Definition of Engineering Phrases
"A" "B", "C", "D", "E", "F", "G", "H", "I", "J", "K", "L", "M",
"N", "O", "P", "Q", "R", "S", "T", "U", "V", "W", "X", "Y", "Z"

Audio Mixer

The circuit schematic below represents one method for the design on an audio mixer. The active component is an LM318, although basically any operational amplifier would work in its place. The circuit is the classic design for an Op Amp summing amplifier. Four individual audio channels are shown and may be mixed together. Channel D is really intended to show the addition of more channels and not used in the equation to calculate gain.

LM381 Audio Mixer Circuit design
Audio Mixer

Component Values

Capacitor Selection

The capacitors [C] are not used in the mixing function, but are there to DC block one channel from effecting another channel. The value of the capacitor should be selected so that it passes the signal of interest will little or no attenuation. In the case of an audio mixer the value should be selected so that it passes the audio frequency range. The value of each capacitor should be identical for each channel, otherwise an off-set in gain will occur between the channels. A common value found in one data sheet indicates a 1uF capacitor would work. Refer to Companies making Capacitors. A 0.01uF capacitor is connected between the minus input and ground.

Potentiometer Values

The value of the potentiometer or adjustable resistor depends on the range of mixing desired and the values used for the other resistors in the circuit. Common potentiometer values include 100k and 500k ohms. A data sheet used 500k ohm values for each potentiometer. A decision also has to made regarding the style of tapper; a linear tapper or audio tapper. Refer to the Audio Amplifier topic for more information of using an audio tapper. The value and style of potentiometer should be same for each channel. Refer to Companies making Potentiometers.

Note that most commercial mixing boards use a linear potentiometer which moves back and worth in a straight line, which is not the same thing as a linear tapper. Read more about the difference in the Resistor dictionary; Linear Tapper vs. Linear Potentiometer.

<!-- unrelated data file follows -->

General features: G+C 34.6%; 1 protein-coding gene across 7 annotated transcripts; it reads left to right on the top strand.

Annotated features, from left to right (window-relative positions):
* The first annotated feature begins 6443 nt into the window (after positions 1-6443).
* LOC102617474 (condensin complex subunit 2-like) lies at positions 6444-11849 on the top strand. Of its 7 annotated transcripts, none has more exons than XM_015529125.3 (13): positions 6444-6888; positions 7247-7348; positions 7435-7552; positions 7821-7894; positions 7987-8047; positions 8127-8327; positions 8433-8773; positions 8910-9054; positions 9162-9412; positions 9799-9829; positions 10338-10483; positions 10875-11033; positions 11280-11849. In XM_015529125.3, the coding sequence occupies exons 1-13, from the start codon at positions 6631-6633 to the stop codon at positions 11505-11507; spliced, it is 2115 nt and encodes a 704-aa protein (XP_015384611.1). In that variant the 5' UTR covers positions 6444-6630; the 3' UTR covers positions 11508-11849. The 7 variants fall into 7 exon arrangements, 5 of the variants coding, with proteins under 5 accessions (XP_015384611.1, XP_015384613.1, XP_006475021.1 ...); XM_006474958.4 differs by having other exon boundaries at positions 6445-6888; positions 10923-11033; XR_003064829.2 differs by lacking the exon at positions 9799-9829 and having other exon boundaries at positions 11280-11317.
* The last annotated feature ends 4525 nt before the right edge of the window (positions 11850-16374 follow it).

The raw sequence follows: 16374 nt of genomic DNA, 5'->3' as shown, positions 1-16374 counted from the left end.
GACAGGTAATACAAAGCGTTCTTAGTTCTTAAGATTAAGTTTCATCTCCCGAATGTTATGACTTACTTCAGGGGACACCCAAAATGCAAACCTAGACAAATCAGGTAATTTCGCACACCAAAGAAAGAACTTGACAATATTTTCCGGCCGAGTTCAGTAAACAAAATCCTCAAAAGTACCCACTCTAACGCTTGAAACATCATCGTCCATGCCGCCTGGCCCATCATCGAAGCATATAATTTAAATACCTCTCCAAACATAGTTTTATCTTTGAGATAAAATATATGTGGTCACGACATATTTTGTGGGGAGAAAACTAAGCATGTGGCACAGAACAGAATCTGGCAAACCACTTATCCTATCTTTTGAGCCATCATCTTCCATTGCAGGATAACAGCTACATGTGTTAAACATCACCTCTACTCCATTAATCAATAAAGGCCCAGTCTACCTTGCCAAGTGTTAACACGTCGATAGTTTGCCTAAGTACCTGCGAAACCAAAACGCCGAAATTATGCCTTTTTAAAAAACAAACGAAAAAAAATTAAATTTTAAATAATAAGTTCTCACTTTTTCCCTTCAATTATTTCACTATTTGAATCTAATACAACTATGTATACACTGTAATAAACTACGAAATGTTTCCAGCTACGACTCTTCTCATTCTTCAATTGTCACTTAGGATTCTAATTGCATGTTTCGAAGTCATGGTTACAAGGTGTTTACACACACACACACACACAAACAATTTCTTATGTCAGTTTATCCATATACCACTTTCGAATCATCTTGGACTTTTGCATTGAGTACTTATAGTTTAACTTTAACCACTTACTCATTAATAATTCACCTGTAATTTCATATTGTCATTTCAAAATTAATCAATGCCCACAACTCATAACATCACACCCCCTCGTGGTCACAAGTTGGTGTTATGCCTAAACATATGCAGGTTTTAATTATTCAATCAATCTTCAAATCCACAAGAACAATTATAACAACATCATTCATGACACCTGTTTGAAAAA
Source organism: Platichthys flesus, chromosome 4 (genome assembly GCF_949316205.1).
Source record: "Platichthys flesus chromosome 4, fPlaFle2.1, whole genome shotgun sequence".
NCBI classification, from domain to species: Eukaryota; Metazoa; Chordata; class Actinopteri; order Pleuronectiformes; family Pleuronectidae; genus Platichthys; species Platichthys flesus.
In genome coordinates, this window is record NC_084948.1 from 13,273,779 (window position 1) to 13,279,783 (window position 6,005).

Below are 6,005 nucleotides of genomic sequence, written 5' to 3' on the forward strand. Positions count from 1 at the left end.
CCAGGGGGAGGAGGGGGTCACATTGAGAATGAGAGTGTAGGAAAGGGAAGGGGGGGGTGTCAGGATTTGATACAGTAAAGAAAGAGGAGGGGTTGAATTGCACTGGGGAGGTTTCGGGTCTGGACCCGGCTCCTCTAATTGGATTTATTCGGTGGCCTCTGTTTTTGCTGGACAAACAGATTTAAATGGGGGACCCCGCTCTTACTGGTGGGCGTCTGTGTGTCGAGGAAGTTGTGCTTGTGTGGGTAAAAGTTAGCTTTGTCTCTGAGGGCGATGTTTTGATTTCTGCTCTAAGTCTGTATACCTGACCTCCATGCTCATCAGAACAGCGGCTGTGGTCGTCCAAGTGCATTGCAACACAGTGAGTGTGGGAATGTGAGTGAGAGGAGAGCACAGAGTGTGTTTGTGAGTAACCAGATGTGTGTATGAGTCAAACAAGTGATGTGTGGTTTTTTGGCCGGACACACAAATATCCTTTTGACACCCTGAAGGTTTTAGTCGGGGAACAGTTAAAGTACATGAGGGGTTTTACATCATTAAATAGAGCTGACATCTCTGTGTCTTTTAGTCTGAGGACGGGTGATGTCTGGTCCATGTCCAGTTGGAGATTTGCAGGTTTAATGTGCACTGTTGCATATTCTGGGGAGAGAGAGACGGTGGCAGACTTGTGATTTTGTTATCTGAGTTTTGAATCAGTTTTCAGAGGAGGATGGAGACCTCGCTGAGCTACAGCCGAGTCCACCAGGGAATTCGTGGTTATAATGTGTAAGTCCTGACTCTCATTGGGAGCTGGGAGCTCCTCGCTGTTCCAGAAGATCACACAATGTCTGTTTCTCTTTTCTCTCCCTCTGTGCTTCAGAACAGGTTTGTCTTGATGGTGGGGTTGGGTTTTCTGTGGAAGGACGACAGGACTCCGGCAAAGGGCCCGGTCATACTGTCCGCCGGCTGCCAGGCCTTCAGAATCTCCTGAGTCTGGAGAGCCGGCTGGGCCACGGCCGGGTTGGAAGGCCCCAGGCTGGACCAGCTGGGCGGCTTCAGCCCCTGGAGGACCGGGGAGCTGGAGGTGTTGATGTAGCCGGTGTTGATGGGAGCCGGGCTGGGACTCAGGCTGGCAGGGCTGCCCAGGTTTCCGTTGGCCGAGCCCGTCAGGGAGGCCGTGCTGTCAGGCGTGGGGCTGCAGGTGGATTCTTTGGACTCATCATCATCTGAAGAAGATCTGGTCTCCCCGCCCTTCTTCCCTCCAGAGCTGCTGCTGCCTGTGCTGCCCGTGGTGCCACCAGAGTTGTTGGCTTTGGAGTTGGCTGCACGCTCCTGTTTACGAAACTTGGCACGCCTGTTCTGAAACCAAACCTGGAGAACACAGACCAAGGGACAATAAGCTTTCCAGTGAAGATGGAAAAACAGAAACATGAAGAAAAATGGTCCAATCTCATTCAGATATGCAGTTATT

Resistor Values

The resistors are used to set the gain of the Op Amp. So the values may be adjusted to produce the desired gain of the circuit, using the equation shown in the graphic. Starting values that could be used include: R4 = 22k, R5 = 2.4k, Rf = 790 ohms. Note that the gain calculation only includes channels a, b & c, while channel 'd' is only meant to show that any number of channels may be added to the circuit.

Operational Amplifier

An LM381 is shown in the schematic, but may be substituted for one that is easier to procure. The LM381 is a Low Noise Dual Preamplifier, although only one section is being used in the schematic. The LM381 is only produced in a 14 pin DIP, but any package style works depending on the amplifier used. Although not indicated in the schematic, the Op Amp design uses a 24 volt Vcc [pin 9], with pin 4 grounded. The LM381 is also internally compensated, so no frequency compensation is shown in the diagram either. As with all operational amplifiers a by-pass capacitor of 0.01uF should be placed between Vcc and ground.

Related Audio Circuits;
The pages provide schematic diagrams for both passive and active circuits, and in some cases a passive circuit that is also used with an active circuit [operational amplifier].
Audio Base Control, standard passive low frequency adjustment.
Treble Control standard passive high frequency adjustment.
Tone Control, for all in-one systems.
Midrange Adjustment Control, for more control.
Loudness Adjustment Circuit, for low volume bass.
Audio Amplifier Circuit, Operational Amplifier Schematic.
Audio Dual Channel Amplifier Circuit, Operational Amplifier Schematic.
Audio Cross-over Network Circuit, Passive filter.

PC motherboard

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